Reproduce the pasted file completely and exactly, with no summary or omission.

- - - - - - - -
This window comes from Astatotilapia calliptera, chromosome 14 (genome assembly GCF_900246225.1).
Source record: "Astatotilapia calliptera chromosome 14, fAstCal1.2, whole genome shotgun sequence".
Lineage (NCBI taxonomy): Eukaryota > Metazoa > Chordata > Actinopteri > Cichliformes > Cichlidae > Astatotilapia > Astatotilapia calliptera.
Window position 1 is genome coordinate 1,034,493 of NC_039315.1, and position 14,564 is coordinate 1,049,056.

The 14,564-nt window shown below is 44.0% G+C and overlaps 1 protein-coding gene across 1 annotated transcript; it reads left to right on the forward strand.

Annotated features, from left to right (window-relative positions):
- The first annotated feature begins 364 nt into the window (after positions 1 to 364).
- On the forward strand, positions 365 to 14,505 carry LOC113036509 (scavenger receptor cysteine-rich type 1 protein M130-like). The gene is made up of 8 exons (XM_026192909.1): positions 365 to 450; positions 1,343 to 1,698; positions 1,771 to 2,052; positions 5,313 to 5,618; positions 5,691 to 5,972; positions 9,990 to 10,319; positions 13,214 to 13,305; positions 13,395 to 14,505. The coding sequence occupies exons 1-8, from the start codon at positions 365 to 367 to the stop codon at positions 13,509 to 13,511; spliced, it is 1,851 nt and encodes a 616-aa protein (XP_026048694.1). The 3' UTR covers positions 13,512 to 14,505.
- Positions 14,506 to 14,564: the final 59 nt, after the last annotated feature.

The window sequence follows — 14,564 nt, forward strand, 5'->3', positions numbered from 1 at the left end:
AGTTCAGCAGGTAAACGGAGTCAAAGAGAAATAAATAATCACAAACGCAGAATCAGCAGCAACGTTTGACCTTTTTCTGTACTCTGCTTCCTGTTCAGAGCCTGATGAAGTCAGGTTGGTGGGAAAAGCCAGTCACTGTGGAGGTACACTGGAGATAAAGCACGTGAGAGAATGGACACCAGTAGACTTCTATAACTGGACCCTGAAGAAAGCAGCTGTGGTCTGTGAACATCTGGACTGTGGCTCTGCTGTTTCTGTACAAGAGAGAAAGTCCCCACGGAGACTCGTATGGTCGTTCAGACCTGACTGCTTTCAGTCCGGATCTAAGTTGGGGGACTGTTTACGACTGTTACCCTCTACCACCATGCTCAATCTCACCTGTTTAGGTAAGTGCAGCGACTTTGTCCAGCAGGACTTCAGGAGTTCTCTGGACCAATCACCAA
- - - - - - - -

This window comes from Astatotilapia calliptera, chromosome 14 (genome assembly GCF_900246225.1).
Source record: "Astatotilapia calliptera chromosome 14, fAstCal1.2, whole genome shotgun sequence".
Lineage (NCBI taxonomy): Eukaryota > Metazoa > Chordata > Actinopteri > Cichliformes > Cichlidae > Astatotilapia > Astatotilapia calliptera.
Window position 1 is genome coordinate 1,034,493 of NC_039315.1, and position 14,564 is coordinate 1,049,056.

The 14,564-nt window shown below is 44.0% G+C and overlaps 1 protein-coding gene across 1 annotated transcript; it reads left to right on the forward strand.

Annotated features, from left to right (window-relative positions):
- The first annotated feature begins 364 nt into the window (after positions 1 to 364).
- On the forward strand, positions 365 to 14,505 carry LOC113036509 (scavenger receptor cysteine-rich type 1 protein M130-like). The gene is made up of 8 exons (XM_026192909.1): positions 365 to 450; positions 1,343 to 1,698; positions 1,771 to 2,052; positions 5,313 to 5,618; positions 5,691 to 5,972; positions 9,990 to 10,319; positions 13,214 to 13,305; positions 13,395 to 14,505. The coding sequence occupies exons 1-8, from the start codon at positions 365 to 367 to the stop codon at positions 13,509 to 13,511; spliced, it is 1,851 nt and encodes a 616-aa protein (XP_026048694.1). The 3' UTR covers positions 13,512 to 14,505.
- Positions 14,506 to 14,564: the final 59 nt, after the last annotated feature.

The window sequence follows — 14,564 nt, forward strand, 5'->3', positions numbered from 1 at the left end:
AGTTCAGCAGGTAAACGGAGTCAAAGAGAAATAAATAATCACAAACGCAGAATCAGCAGCAACGTTTGACCTTTTTCTGTACTCTGCTTCCTGTTCAGAGCCTGATGAAGTCAGGTTGGTGGGAAAAGCCAGTCACTGTGGAGGTACACTGGAGATAAAGCACGTGAGAGAATGGACACCAGTAGACTTCTATAACTGGACCCTGAAGAAAGCAGCTGTGGTCTGTGAACATCTGGACTGTGGCTCTGCTGTTTCTGTACAAGAGAGAAAGTCCCCACGGAGACTCGTATGGTCGTTCAGACCTGACTGCTTTCAGTCCGGATCTAAGTTGGGGGACTGTTTACGACTGTTACCCTCTACCACCATGCTCAATCTCACCTGTTTAGGTAAGTGCAGCGACTTTGTCCAGCAGGACTTCAGGAGTTCTCTGGACCAATCACCAA